Journalists in the UAE have a unique opportunity to observe and share some of the most important stories shaping our world, Mina Al-Oraibi, the editor-in-chief of The National said during a discussion on the future of news at the closing session of The National's Future Forum
"One of the things that stand out is that you can talk about global trends – they are quite often being either shaped here or shaped by people with connections here,” she said.
“That gives us an opportunity when we are talking about the future. This is definitely a country of the future and so we have an edge in covering it.”
The session also saw a series of important announcements about how The National will cover news and its relationship with current and future readers.
Working with the Emirates Youth Council, six fellows have been appointed "to think about all the issues of importance for the UAE, the region and world when it come to the future,” Ms Al-Oraibi said.
Also announced was a global Future of Journalism competition for those aged 16 to 21 so they can “tell us what they think the future of journalism is going to be like.”
In a first for the region, the newspaper will also be appointing a Future Editor and will commission what Ms Al-Oraibi described as "deep dives" in to subjects The National wants to examine in greater detail through articles, podcasts and video.
In the panel discussion that preceded the announcements, senior figures from the media world discussed some of the most pressing issues for journalism today, such as the danger of fake news and the pressure of competition from social media platforms like Twitter.
Christian Broughton, editor of The Independent in London, said it was impossible to ignore Twitter as a news source.
“When you have the President of the United States issuing pretty important statements on Twitter you have to take this platform seriously,” he said. “That doesn't mean you repeat [everything] you see on Twitter, but it is certainly a valid platform for live news.”
He also questioned the credentials of some citizen journalists. "We wouldn’t be excited by the term citizen surgeon or citizen banker,” he said “You wouldn't trust that.”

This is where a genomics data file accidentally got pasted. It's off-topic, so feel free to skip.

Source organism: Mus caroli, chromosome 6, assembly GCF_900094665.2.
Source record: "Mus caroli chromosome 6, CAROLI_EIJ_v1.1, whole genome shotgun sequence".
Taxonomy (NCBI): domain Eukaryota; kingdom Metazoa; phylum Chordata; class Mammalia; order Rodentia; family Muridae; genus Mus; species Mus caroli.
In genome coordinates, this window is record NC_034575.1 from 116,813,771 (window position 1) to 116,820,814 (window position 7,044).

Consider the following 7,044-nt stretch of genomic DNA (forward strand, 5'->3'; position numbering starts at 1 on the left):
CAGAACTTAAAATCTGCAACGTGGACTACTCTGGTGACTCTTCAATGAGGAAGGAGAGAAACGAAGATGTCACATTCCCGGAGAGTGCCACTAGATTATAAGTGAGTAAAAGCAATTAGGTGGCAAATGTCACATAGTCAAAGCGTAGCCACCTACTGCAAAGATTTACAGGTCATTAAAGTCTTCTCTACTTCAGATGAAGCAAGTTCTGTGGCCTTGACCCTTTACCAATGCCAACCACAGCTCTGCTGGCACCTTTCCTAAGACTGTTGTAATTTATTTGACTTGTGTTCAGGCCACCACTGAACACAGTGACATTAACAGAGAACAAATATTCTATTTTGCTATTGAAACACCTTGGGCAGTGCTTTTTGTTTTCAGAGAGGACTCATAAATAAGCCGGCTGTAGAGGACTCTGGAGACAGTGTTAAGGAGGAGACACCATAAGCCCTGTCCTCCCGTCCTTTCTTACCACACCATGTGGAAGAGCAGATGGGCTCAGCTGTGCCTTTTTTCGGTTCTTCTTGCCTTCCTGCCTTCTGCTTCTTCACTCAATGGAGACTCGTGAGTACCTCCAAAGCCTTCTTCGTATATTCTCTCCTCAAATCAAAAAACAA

The most effective strategy, Mr Broughton said, was to work with influencers and bloggers to make sure they meet the editorial standards of a newspaper. “They find it interesting to work with us because they learn and then everyone benefits,” he said.
Ms Al-Oraibi said that while it was “great” to have opinionated pieces and that readers loved them ”we still have to have facts". And the only way to combat fake news, she said, "is to show that trusted brands and trusted outlets are accurate and do their fact-checking and put their hands up when they get something wrong".
“However, these days people also trust their friends and what their friends are sharing, which leads to people re-sharing posts even though they have no idea where it's come from.
"We have to redefine what is news and what we own and what we're responsible for,” she said.
Raju Narisetti, the former CEO of Gizmodo Media Group, said the digital age had brought benefits to both publishers and readers, including ”the amount of resources devoted to fact-checking".
"We tend to associate a lot of negativity with speed, " he said. “But one of the benefits of social media and one of the benefits of speed is our ability to correct mistakes has become a lot faster.”
Tom Thomson, former-Asia editor for Reuters, said that in the early days of newspaper websites, news was ”given away like toothpaste, thinking the money would come”.
He also said that in the near future, subscriptions will play a key role. “What has become clearer is that people are willing to pay for trusted news," he said.
On the general future of journalism, Broughton of The Independent, which ended print production in 2016, was optimistic.
"We're fully online and the business is flying and the journalism is as influential as it's ever been," he said.